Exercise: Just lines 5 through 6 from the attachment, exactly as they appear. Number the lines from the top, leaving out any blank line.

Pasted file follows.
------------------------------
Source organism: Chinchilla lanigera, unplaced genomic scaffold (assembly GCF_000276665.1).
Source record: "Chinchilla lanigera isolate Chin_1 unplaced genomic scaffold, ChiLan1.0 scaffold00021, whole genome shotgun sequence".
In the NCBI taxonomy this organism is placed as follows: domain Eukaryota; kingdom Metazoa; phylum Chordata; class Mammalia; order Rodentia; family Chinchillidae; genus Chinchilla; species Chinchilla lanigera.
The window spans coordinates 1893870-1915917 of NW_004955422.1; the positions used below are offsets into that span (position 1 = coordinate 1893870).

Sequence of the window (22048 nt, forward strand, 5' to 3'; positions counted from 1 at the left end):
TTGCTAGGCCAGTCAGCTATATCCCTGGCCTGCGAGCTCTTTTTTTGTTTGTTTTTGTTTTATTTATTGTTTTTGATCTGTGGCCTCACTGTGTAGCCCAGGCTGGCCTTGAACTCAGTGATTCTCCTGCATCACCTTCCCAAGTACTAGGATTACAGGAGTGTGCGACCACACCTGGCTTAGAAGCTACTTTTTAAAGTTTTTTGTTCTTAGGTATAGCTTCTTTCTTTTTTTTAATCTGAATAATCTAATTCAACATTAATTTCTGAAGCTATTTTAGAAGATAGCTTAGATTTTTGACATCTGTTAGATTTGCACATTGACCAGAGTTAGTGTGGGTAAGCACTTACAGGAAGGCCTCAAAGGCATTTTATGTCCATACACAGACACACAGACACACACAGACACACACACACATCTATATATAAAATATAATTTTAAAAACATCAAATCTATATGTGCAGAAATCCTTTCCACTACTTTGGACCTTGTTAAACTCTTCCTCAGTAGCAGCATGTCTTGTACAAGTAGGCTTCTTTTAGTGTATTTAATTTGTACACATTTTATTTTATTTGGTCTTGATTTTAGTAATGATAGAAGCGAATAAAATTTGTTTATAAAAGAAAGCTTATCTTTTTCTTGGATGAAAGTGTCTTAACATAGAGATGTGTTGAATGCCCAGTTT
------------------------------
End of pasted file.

Sequence of the window (22048 nt, forward strand, 5' to 3'; positions counted from 1 at the left end):
TTGCTAGGCCAGTCAGCTATATCCCTGGCCTGCGAGCTCTTTTTTTGTTTGTTTTTGTTTTATTTATTGTTTTTGATCTGTGGCCTCACTGTGTAGCCCAGGCTGGCCTTGAACTCAGTGATTCTCCTGCATCACCTTCCCAAGTACTAGGATTACAGGAGTGTGCGACCACACCTGGCTTAGAAGCTACTTTTTAAAGTTTTTTGTTCTTAGGTATAGCTTCTTTCTTTTTTTTAATCTGAATAATCTAATTCAACATTAATTTCTGAAGCTATTTTAGAAGATAGCTTAGATTTTTGACATCTGTTAGATTTGCACATTGACCAGAGTTAGTGTGGGTAAGCACTTACAGGAAGGCCTCAAAGGCATTTTATGTCCATACACAGACACACAGACACACACAGACACACACACACATCTATATATAAAATATAATTTTAAAAACATCAAATCTATATGTGCAGAAATCCTTTCCACTACTTTGGACCTTGTTAAACTCTTCCTCAGTAGCAGCATGTCTTGTACAAGTAGGCTTCTTTTAGTGTATTTAATTTGTACACATTTTATTTTATTTGGTCTTGATTTTAGTAATGATAGAAGCGAATAAAATTTGTTTATAAAAGAAAGCTTATCTTTTTCTTGGATGAAAGTGTCTTAACATAGAGATGTGTTGAATGCCCAGTTT